Zuckerberg skips Facebook analyst meeting (rumor)

Summary:Facebook co-founder and CEO Mark Zuckerberg isn't very interested in Wall Street. A rumor says he skipped a recent analyst meeting at his company's headquarters, but this isn't too surprising.

Facebook co-founder and CEO Mark Zuckerberg yesterday skipped a meeting with analysts and bankers at the company's headquarters in Menlo Park. In response to a question about his absence, Facebook CFO David Ebersman said Zuckerberg preferred to focus his time on developing the service rather than discussing the company's $5 billion initial public offering (IPO) with analysts, according to people familiar with the meeting cited by The Wall Street Journal. Ebersman and Facebook COO Sheryl Sandberg led the meeting, which also included appearances by Facebook Vice President and General Counsel Theodore Ullyot, Facebook Vice President of Engineering Mike Schroepfer, and Facebook Vice President of Product Chris Cox.

Another rumor from last week suggested Yahoo is planning major cuts to the Yahoo Research division, and both Google and Facebook are very interested in hiring them. In fact, Zuckerberg is reportedly spending time personally wooing them.

Regardless of what Zuckerberg is doing with his time, it does not surprise me that the IPO isn't his top priority. After all, back in November 2011, when asked about timing for Facebook going public, he did say: "It's — honestly, it's not something I spend a lot of time on a day-to-day basis thinking about it now." Eventually though, Zuckerberg will likely play some sort of role in selling the company's shares to investors.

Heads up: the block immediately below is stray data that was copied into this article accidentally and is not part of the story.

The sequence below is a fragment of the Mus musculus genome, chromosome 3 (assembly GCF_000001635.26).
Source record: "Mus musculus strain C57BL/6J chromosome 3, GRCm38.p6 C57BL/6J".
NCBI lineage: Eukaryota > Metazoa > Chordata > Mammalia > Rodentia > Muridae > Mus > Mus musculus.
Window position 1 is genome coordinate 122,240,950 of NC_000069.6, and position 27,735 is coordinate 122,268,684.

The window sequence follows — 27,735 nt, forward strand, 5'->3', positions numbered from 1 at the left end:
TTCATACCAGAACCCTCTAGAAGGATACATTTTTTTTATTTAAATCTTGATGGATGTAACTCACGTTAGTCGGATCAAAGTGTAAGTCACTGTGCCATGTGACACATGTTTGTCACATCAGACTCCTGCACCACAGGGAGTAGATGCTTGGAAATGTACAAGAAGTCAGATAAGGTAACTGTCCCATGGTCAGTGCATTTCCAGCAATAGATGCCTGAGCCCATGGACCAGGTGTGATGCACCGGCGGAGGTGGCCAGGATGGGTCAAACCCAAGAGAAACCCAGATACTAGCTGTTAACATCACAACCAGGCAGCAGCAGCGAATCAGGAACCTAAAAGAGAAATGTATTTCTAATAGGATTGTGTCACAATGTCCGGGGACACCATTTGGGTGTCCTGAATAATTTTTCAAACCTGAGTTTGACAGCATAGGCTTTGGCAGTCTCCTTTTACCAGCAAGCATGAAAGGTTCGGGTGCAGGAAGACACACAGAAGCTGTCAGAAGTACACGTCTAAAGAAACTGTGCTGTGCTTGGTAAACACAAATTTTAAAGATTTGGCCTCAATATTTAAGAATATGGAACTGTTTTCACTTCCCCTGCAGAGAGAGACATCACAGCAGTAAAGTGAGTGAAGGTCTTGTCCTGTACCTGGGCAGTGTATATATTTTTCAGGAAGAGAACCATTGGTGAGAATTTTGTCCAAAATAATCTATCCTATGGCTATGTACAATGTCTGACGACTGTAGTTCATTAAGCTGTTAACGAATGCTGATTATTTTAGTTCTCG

Facebook originally started with six major banks as its underwriters: when the company released all its IPO numbers last month, Morgan Stanley received the coveted lead left role. "Lead left" refers to where the top underwriter's name appears on the IPO prospectus. Also on the initial list of bookrunners on the deal were J.P. Morgan, Goldman Sachs, Bank of America Merrill Lynch, Barclays Capital, and Allen & Company.

Two weeks ago, Facebook doubled its credit facility to $5 billion, secured a $3 billion bridge loan, and added 25 more underwriters to its IPO filing. This brought the total number of banks to 31.

See also:

Topics: Social Enterprise, Banking, Legal

About

Emil is a freelance journalist writing for CNET and ZDNet. Over the years, he has covered the tech industry for multiple publications, including Ars Technica, Neowin, and TechSpot.

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